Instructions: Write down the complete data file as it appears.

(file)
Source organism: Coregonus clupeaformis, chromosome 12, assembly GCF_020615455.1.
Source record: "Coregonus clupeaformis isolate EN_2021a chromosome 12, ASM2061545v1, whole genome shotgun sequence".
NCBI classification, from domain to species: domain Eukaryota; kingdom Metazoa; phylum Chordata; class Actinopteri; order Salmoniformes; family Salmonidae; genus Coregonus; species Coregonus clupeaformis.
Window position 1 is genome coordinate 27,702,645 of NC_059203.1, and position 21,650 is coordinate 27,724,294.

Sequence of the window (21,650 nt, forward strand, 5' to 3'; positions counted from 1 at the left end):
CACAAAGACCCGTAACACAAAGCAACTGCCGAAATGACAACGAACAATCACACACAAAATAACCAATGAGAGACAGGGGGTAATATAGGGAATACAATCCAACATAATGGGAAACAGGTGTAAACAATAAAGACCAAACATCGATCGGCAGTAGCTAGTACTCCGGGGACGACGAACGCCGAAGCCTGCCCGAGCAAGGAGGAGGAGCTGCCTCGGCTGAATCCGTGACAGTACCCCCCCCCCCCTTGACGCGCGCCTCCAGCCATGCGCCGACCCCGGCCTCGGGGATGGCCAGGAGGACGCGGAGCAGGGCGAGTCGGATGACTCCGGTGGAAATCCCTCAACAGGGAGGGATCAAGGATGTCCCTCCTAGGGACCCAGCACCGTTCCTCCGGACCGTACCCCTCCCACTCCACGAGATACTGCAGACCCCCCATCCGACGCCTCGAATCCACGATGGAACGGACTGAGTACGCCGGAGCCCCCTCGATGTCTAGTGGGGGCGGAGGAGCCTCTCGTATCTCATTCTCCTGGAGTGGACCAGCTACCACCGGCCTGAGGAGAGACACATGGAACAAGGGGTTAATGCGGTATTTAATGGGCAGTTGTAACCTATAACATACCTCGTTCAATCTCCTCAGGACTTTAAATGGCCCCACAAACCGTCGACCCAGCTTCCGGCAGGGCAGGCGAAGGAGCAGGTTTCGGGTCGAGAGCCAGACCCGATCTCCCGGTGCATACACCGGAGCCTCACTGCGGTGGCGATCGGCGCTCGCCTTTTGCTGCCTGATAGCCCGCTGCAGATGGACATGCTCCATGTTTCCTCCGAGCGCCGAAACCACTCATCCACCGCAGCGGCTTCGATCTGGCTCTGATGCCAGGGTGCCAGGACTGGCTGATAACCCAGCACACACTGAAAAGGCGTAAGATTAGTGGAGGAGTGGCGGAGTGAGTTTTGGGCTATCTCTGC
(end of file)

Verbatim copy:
Source organism: Coregonus clupeaformis, chromosome 12, assembly GCF_020615455.1.
Source record: "Coregonus clupeaformis isolate EN_2021a chromosome 12, ASM2061545v1, whole genome shotgun sequence".
NCBI classification, from domain to species: domain Eukaryota; kingdom Metazoa; phylum Chordata; class Actinopteri; order Salmoniformes; family Salmonidae; genus Coregonus; species Coregonus clupeaformis.
Window position 1 is genome coordinate 27,702,645 of NC_059203.1, and position 21,650 is coordinate 27,724,294.

Sequence of the window (21,650 nt, forward strand, 5' to 3'; positions counted from 1 at the left end):
CACAAAGACCCGTAACACAAAGCAACTGCCGAAATGACAACGAACAATCACACACAAAATAACCAATGAGAGACAGGGGGTAATATAGGGAATACAATCCAACATAATGGGAAACAGGTGTAAACAATAAAGACCAAACATCGATCGGCAGTAGCTAGTACTCCGGGGACGACGAACGCCGAAGCCTGCCCGAGCAAGGAGGAGGAGCTGCCTCGGCTGAATCCGTGACAGTACCCCCCCCCCCCTTGACGCGCGCCTCCAGCCATGCGCCGACCCCGGCCTCGGGGATGGCCAGGAGGACGCGGAGCAGGGCGAGTCGGATGACTCCGGTGGAAATCCCTCAACAGGGAGGGATCAAGGATGTCCCTCCTAGGGACCCAGCACCGTTCCTCCGGACCGTACCCCTCCCACTCCACGAGATACTGCAGACCCCCCATCCGACGCCTCGAATCCACGATGGAACGGACTGAGTACGCCGGAGCCCCCTCGATGTCTAGTGGGGGCGGAGGAGCCTCTCGTATCTCATTCTCCTGGAGTGGACCAGCTACCACCGGCCTGAGGAGAGACACATGGAACAAGGGGTTAATGCGGTATTTAATGGGCAGTTGTAACCTATAACATACCTCGTTCAATCTCCTCAGGACTTTAAATGGCCCCACAAACCGTCGACCCAGCTTCCGGCAGGGCAGGCGAAGGAGCAGGTTTCGGGTCGAGAGCCAGACCCGATCTCCCGGTGCATACACCGGAGCCTCACTGCGGTGGCGATCGGCGCTCGCCTTTTGCTGCCTGATAGCCCGCTGCAGATGGACATGCTCCATGTTTCCTCCGAGCGCCGAAACCACTCATCCACCGCAGCGGCTTCGATCTGGCTCTGATGCCAGGGTGCCAGGACTGGCTGATAACCCAGCACACACTGAAAAGGCGTAAGATTAGTGGAGGAGTGGCGGAGTGAGTTTTGGGCTATCTCTGC